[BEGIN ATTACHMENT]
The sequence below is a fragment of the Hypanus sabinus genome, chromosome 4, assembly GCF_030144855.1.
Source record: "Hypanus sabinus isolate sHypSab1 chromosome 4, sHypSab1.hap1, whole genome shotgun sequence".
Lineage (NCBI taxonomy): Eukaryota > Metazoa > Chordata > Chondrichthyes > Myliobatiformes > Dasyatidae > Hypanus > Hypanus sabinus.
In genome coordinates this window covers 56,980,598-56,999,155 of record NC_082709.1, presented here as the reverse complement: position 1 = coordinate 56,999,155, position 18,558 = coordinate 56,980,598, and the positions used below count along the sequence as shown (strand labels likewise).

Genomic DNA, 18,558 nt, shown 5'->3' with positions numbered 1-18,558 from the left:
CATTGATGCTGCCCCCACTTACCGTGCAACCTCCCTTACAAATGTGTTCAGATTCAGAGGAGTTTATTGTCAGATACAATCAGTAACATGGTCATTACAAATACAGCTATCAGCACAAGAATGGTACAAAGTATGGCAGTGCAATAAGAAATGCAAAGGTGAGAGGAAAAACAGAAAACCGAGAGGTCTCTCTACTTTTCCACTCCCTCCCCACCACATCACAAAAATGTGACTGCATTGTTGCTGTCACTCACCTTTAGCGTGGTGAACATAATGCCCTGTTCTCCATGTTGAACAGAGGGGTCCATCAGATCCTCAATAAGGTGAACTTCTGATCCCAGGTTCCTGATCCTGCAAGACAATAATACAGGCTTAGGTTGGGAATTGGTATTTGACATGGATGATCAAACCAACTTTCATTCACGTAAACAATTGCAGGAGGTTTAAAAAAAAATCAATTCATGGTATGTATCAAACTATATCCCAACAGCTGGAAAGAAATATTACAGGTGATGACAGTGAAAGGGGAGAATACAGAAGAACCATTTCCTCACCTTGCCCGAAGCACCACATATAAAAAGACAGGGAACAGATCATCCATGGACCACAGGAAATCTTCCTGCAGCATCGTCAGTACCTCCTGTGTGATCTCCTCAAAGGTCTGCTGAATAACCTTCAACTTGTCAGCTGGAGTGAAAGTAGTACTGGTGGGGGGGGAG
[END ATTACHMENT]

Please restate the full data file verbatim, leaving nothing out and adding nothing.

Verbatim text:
The sequence below is a fragment of the Hypanus sabinus genome, chromosome 4, assembly GCF_030144855.1.
Source record: "Hypanus sabinus isolate sHypSab1 chromosome 4, sHypSab1.hap1, whole genome shotgun sequence".
Lineage (NCBI taxonomy): Eukaryota > Metazoa > Chordata > Chondrichthyes > Myliobatiformes > Dasyatidae > Hypanus > Hypanus sabinus.
In genome coordinates this window covers 56,980,598-56,999,155 of record NC_082709.1, presented here as the reverse complement: position 1 = coordinate 56,999,155, position 18,558 = coordinate 56,980,598, and the positions used below count along the sequence as shown (strand labels likewise).

Genomic DNA, 18,558 nt, shown 5'->3' with positions numbered 1-18,558 from the left:
CATTGATGCTGCCCCCACTTACCGTGCAACCTCCCTTACAAATGTGTTCAGATTCAGAGGAGTTTATTGTCAGATACAATCAGTAACATGGTCATTACAAATACAGCTATCAGCACAAGAATGGTACAAAGTATGGCAGTGCAATAAGAAATGCAAAGGTGAGAGGAAAAACAGAAAACCGAGAGGTCTCTCTACTTTTCCACTCCCTCCCCACCACATCACAAAAATGTGACTGCATTGTTGCTGTCACTCACCTTTAGCGTGGTGAACATAATGCCCTGTTCTCCATGTTGAACAGAGGGGTCCATCAGATCCTCAATAAGGTGAACTTCTGATCCCAGGTTCCTGATCCTGCAAGACAATAATACAGGCTTAGGTTGGGAATTGGTATTTGACATGGATGATCAAACCAACTTTCATTCACGTAAACAATTGCAGGAGGTTTAAAAAAAAATCAATTCATGGTATGTATCAAACTATATCCCAACAGCTGGAAAGAAATATTACAGGTGATGACAGTGAAAGGGGAGAATACAGAAGAACCATTTCCTCACCTTGCCCGAAGCACCACATATAAAAAGACAGGGAACAGATCATCCATGGACCACAGGAAATCTTCCTGCAGCATCGTCAGTACCTCCTGTGTGATCTCCTCAAAGGTCTGCTGAATAACCTTCAACTTGTCAGCTGGAGTGAAAGTAGTACTGGTGGGGGGGGAG